Arguments against death penalty fall short
To the editor:
There has been a renewed interest in the death penalty in recent weeks. Most comments that are against it fall into one of two categories. First, there is the religious appeal that it is against the commandment that says, "Thou shalt not kill." The second approach is that it is not a deterrent to murder.
In the first case, those who appeal to the commandment have not done their homework in Bible study. The commandment, Exodus 13:20, refers to murder by a person, not justice by the civil authority. You will note that in the very next chapter, Exodus 21:12, it says "He that smiteth a man so that he die, shall be surely put to death."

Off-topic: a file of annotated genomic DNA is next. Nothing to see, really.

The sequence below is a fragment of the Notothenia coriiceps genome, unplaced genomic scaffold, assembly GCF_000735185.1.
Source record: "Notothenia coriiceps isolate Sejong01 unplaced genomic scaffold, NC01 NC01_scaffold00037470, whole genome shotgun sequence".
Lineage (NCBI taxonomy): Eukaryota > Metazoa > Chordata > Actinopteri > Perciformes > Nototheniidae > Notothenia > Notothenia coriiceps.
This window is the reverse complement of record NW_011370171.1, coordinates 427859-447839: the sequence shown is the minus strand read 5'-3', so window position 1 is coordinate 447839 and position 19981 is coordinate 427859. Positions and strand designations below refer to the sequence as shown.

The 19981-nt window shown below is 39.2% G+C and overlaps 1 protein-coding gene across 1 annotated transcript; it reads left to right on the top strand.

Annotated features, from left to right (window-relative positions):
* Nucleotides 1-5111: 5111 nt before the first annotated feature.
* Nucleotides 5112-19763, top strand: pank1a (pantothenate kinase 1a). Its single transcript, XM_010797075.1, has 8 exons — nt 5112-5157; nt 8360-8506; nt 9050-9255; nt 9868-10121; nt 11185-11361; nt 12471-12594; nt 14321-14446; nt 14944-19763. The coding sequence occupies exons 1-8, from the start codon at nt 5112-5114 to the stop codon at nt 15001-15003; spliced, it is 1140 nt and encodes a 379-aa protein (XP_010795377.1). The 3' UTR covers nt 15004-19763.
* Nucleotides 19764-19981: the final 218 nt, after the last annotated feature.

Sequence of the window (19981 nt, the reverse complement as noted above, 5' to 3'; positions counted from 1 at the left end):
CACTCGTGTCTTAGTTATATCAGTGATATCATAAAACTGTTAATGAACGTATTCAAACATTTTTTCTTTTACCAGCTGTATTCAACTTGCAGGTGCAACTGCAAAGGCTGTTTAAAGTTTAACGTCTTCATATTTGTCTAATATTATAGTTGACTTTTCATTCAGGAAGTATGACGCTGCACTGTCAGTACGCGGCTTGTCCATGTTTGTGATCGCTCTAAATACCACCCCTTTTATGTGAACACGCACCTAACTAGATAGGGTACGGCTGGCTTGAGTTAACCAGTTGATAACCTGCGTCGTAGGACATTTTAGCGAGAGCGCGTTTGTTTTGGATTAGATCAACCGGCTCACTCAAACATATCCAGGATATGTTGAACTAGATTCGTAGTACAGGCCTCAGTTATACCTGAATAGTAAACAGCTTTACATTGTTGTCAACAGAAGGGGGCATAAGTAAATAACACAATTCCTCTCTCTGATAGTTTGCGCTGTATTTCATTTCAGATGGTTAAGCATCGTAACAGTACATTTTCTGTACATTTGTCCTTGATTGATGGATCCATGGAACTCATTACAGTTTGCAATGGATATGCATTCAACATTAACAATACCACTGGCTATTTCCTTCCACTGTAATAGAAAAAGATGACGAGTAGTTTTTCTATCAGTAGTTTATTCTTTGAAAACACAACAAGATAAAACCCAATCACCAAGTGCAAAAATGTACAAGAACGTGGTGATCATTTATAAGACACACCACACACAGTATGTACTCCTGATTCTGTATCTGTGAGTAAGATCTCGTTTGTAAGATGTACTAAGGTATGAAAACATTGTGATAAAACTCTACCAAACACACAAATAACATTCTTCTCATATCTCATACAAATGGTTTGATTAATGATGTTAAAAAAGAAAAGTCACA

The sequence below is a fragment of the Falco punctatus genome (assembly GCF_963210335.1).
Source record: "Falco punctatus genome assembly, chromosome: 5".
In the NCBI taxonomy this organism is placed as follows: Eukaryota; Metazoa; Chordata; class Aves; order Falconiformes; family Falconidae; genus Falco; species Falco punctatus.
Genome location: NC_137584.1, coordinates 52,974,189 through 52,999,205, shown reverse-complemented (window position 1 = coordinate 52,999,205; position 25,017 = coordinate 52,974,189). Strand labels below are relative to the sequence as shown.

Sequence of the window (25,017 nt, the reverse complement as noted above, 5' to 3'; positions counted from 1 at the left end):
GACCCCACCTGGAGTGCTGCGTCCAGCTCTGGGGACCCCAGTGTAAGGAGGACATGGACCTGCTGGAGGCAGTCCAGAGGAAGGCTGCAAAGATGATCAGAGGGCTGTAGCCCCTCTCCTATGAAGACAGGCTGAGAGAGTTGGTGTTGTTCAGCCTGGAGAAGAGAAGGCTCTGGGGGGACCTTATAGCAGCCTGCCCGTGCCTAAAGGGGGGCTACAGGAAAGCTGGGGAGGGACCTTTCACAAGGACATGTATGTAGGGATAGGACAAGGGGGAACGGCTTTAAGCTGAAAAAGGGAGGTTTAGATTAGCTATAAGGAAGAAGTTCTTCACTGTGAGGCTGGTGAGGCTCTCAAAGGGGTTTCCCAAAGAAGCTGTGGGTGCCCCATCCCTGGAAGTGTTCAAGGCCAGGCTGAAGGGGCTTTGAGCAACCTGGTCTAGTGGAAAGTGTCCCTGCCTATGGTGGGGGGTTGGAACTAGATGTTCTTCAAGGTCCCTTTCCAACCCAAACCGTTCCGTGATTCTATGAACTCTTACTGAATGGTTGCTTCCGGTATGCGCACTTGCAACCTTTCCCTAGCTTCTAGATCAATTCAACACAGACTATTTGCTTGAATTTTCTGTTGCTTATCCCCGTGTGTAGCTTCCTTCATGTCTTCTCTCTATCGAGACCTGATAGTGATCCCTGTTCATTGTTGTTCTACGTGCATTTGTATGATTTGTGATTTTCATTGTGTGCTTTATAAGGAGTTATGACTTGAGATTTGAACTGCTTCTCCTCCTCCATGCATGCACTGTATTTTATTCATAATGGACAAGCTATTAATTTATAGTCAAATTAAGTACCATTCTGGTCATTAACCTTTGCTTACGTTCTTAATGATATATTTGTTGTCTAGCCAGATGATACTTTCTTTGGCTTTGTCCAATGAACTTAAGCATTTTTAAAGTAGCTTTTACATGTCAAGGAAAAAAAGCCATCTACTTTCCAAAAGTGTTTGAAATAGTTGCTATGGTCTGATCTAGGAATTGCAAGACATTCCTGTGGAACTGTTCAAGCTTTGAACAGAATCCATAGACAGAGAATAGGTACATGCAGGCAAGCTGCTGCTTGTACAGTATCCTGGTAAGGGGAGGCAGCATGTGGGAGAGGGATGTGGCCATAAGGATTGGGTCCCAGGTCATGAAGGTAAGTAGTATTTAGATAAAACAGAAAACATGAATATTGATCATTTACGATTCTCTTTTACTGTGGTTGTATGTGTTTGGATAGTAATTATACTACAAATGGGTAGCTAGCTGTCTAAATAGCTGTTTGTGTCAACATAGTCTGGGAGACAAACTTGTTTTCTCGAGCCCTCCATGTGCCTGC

The second objection, that capital punishment is not a deterrent, may or may not be true depending on which survey or poll you read. What is true is that it is irrelevant. We are talking about punishment, not deterrence. In a essay on the death penalty, the Rev. E.H. Taylor says, " … It is defensible as retributive, deserved punishment."
There is much more to be said in support of the death penalty as justice, but you like your letters to the editor to be brief and to the point, so I shall end here.
Very truly yours,
Charles W. Laue